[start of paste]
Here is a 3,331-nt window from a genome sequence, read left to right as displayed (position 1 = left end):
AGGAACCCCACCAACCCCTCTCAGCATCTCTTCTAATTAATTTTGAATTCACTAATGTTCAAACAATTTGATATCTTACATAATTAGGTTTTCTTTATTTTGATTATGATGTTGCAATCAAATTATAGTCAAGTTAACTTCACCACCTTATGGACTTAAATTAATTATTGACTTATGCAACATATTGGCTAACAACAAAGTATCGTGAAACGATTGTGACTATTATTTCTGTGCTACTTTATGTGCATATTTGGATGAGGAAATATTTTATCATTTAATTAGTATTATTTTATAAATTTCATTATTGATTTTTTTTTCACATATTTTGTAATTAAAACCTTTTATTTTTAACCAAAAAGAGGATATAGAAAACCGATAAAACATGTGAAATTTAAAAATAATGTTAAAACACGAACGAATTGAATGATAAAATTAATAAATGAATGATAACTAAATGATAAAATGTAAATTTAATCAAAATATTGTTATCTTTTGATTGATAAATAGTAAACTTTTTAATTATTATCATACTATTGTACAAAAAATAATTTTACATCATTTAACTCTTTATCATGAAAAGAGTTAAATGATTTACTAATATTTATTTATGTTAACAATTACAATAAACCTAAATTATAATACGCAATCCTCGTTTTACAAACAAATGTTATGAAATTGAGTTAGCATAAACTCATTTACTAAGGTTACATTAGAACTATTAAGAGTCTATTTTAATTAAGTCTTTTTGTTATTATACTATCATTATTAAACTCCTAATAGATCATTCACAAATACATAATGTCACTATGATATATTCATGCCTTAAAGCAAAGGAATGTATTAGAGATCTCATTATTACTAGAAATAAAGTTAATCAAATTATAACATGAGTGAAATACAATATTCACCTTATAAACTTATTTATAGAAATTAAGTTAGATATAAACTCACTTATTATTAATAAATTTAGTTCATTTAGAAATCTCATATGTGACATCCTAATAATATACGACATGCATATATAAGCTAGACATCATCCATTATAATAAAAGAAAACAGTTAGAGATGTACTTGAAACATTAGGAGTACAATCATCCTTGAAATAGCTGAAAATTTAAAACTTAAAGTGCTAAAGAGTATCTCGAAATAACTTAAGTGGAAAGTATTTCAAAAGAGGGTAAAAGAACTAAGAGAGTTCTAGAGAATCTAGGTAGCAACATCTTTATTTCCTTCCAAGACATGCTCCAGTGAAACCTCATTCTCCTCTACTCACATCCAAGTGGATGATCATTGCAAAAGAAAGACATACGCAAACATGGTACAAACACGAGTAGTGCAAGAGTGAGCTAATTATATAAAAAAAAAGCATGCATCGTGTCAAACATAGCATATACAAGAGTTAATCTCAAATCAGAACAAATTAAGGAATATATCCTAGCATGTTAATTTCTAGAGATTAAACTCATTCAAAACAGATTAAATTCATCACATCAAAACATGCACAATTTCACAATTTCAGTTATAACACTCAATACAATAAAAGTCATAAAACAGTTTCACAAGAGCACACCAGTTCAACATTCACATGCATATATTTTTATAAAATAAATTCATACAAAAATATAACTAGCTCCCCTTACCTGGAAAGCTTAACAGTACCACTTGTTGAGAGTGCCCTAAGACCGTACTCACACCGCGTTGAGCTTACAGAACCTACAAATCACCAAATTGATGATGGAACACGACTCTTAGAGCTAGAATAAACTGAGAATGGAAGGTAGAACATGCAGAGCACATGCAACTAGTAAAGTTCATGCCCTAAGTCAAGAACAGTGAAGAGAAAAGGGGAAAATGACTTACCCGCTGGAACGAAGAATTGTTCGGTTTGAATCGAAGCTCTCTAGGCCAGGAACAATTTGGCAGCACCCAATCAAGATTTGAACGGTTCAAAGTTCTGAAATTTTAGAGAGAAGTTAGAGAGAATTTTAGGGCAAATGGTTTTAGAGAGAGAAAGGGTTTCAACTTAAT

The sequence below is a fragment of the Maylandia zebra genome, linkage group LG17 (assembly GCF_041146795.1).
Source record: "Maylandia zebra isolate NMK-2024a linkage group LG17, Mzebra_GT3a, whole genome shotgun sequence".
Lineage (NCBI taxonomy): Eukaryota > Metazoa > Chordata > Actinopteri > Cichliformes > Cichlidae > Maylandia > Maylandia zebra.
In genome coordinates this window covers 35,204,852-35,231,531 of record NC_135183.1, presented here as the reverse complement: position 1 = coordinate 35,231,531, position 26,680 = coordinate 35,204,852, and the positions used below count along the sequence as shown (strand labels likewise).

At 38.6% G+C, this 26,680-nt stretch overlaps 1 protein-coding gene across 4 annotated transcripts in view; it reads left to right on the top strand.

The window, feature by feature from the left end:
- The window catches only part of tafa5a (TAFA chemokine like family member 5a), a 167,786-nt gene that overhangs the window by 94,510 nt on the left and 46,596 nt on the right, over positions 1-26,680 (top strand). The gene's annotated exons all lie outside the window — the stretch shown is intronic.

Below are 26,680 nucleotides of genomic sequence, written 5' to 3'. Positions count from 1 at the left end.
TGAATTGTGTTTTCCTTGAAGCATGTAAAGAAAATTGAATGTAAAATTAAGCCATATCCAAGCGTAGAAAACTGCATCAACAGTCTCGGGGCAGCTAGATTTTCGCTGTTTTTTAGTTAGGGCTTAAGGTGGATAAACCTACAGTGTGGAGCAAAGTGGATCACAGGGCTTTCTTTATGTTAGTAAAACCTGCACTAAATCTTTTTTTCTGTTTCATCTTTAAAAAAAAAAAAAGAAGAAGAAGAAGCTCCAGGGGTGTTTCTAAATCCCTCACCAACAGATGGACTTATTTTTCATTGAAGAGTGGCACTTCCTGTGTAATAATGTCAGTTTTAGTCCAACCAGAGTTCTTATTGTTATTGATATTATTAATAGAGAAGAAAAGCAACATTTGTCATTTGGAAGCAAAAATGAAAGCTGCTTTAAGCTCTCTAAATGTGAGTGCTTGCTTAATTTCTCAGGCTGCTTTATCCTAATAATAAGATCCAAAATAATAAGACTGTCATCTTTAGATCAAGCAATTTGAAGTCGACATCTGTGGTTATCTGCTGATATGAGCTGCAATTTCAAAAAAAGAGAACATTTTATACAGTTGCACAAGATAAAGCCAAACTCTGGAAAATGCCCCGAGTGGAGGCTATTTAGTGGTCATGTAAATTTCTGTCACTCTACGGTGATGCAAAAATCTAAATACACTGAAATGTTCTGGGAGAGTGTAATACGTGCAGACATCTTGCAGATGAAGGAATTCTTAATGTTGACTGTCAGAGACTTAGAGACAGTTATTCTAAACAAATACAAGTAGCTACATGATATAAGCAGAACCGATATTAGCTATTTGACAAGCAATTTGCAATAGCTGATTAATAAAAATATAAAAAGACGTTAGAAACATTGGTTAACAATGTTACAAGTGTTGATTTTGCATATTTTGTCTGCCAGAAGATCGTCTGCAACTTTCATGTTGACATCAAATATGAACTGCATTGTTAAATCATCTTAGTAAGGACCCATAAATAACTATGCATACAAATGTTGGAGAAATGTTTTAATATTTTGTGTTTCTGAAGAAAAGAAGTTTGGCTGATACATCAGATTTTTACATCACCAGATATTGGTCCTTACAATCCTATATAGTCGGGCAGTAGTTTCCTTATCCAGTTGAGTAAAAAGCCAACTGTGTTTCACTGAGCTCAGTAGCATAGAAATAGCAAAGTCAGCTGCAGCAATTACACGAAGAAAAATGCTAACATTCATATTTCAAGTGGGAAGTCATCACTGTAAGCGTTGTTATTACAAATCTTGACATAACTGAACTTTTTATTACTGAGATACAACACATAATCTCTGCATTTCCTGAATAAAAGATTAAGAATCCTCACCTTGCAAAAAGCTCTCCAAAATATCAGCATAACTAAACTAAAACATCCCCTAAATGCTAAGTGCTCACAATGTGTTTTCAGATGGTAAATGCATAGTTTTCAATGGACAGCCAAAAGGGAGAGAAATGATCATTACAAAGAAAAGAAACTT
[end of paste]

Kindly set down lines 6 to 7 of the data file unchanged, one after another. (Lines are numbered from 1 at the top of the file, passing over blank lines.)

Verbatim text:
In genome coordinates this window covers 35,204,852-35,231,531 of record NC_135183.1, presented here as the reverse complement: position 1 = coordinate 35,231,531, position 26,680 = coordinate 35,204,852, and the positions used below count along the sequence as shown (strand labels likewise).

At 38.6% G+C, this 26,680-nt stretch overlaps 1 protein-coding gene across 4 annotated transcripts in view; it reads left to right on the top strand.